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I have a passage from a novel, WILL O' THE MILL, which is written by Robert Louis Stevenson. You can find it on Google. Anyhow, what I want to know is what exactly 'it' means in the following passage;

He would linger by the wayside, and follow the carriages with his eyes as they raided downward by the river. It did not matter what it was; everything that went that way, were it cloud or carriage, bird or brown water in the stream, he felt his heart flow out after it in an ecstasy of longing.

I'm looking forward to your wise answers.

Thanks!
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He would linger by the wayside, and follow the carriages with his eyes as they raided downward by the river. It did not matter what it was; everything that went that way, were it cloud or carriage, bird or brown water in the stream, he felt his heart flow out after it in an ecstasy of longing.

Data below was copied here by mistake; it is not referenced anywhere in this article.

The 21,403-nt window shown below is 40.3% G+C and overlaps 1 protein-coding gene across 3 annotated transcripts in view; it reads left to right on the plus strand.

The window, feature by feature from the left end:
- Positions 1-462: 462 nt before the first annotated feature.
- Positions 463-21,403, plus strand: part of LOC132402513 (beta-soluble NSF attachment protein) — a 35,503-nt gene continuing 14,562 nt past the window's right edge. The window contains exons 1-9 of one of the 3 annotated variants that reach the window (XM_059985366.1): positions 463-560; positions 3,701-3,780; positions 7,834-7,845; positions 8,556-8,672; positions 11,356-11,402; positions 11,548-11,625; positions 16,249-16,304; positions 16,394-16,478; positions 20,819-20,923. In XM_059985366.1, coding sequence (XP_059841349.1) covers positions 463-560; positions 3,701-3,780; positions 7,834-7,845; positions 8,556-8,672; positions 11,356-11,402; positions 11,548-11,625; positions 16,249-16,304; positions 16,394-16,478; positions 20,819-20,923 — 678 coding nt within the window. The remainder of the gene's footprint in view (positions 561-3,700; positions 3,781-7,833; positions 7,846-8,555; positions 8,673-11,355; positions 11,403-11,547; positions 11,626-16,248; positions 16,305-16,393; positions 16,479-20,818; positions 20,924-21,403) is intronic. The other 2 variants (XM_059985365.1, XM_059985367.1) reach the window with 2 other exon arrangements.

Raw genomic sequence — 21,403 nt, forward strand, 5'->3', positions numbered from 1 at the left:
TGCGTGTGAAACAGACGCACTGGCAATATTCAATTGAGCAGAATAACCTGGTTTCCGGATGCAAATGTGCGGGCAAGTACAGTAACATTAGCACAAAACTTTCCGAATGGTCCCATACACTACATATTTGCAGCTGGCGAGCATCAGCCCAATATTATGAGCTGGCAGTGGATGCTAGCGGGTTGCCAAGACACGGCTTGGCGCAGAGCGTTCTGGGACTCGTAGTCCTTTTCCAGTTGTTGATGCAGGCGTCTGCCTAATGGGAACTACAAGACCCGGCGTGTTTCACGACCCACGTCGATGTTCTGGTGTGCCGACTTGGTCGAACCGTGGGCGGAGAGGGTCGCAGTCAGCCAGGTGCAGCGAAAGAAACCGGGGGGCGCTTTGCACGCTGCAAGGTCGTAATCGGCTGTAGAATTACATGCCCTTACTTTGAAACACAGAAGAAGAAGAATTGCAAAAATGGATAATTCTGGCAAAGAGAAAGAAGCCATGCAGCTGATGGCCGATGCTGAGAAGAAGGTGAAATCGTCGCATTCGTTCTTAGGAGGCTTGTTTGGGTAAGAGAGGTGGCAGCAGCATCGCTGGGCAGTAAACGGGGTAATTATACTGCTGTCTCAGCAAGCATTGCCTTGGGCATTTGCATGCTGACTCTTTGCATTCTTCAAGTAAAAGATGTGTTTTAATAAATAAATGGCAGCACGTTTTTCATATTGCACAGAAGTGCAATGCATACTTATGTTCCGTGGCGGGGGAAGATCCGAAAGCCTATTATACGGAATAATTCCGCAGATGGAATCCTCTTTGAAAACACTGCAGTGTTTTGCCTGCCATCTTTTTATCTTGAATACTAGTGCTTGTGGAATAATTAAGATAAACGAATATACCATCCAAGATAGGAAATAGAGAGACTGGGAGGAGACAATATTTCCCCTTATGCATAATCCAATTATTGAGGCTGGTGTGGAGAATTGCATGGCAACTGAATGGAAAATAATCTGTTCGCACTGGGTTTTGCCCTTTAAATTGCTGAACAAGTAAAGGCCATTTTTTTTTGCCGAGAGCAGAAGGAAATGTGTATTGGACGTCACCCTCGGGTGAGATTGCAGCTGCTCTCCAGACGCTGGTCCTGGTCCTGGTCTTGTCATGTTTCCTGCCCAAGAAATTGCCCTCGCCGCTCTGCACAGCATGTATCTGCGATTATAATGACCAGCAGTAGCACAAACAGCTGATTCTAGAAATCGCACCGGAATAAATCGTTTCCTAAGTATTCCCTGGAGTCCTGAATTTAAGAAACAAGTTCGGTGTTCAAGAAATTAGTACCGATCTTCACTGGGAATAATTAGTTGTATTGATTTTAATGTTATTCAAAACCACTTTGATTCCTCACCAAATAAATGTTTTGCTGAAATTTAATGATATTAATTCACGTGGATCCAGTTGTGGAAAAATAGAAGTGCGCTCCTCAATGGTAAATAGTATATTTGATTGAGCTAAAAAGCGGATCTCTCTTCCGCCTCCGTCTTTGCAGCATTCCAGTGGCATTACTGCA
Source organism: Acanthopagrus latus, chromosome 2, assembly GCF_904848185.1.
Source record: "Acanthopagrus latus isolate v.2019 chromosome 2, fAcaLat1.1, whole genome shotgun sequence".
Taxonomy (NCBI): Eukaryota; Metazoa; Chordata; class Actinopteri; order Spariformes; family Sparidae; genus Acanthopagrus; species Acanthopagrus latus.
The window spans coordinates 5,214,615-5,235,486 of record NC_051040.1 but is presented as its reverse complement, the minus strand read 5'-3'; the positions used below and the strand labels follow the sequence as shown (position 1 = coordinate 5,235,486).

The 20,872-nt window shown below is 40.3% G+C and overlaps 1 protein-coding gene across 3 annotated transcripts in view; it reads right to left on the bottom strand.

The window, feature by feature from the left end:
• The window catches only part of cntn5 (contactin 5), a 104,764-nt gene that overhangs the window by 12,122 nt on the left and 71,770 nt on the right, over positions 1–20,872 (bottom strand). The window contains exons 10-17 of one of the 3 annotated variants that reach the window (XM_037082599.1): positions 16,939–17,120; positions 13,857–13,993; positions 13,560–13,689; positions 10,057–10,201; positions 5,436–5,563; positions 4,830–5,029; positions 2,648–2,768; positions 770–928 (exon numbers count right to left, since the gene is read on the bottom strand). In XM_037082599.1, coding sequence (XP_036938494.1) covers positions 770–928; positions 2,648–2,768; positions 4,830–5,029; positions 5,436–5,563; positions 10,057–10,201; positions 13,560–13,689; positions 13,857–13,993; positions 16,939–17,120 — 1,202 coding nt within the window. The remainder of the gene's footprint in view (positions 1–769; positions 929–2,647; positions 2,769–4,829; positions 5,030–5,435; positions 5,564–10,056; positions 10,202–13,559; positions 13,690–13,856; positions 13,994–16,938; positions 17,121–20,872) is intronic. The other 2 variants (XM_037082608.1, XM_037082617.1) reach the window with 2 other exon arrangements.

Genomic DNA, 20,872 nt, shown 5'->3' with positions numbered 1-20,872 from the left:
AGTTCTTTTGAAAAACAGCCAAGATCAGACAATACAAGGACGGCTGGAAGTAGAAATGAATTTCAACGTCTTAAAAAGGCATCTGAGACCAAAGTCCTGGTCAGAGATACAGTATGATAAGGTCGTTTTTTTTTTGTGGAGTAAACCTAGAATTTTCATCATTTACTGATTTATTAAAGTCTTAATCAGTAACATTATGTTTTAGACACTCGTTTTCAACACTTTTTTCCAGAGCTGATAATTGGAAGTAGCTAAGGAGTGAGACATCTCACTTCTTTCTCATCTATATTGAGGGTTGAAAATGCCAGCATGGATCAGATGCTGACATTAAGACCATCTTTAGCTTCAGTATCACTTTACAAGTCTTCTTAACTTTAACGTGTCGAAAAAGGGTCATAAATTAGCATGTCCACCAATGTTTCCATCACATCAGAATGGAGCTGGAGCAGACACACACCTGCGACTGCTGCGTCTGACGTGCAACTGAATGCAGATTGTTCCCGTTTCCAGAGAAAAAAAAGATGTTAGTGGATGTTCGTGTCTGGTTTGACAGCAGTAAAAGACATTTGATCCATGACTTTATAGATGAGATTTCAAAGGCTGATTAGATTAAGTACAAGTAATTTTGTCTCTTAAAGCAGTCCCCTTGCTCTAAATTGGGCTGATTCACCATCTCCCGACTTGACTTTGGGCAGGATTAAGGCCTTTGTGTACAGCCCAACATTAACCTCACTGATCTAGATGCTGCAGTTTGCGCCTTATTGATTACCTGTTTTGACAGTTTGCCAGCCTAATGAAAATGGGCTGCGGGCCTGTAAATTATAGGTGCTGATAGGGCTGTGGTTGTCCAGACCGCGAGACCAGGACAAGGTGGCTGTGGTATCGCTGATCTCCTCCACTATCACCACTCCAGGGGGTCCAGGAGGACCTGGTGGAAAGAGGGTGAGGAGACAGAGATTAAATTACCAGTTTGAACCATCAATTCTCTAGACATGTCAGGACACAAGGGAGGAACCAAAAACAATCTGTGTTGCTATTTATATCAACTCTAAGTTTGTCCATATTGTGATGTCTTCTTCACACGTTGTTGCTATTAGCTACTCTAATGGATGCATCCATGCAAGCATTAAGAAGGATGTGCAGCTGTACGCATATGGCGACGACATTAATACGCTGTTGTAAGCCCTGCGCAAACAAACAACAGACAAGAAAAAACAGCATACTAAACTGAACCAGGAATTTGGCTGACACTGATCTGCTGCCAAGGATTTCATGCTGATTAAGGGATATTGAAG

In this case "it" is a general reference. It refers to no one thing in particular.
Perhaps it would help if I paraphrased the passage:

He was watching everything that went past. It could be a a cloud or a carriage. It could be a bird or the brown water in the stream He didn't care. They all caused a feeling of longing in his heart.

Does this help?
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I see what you're saying!

Oh, that's a great explanation.

Thank you very much!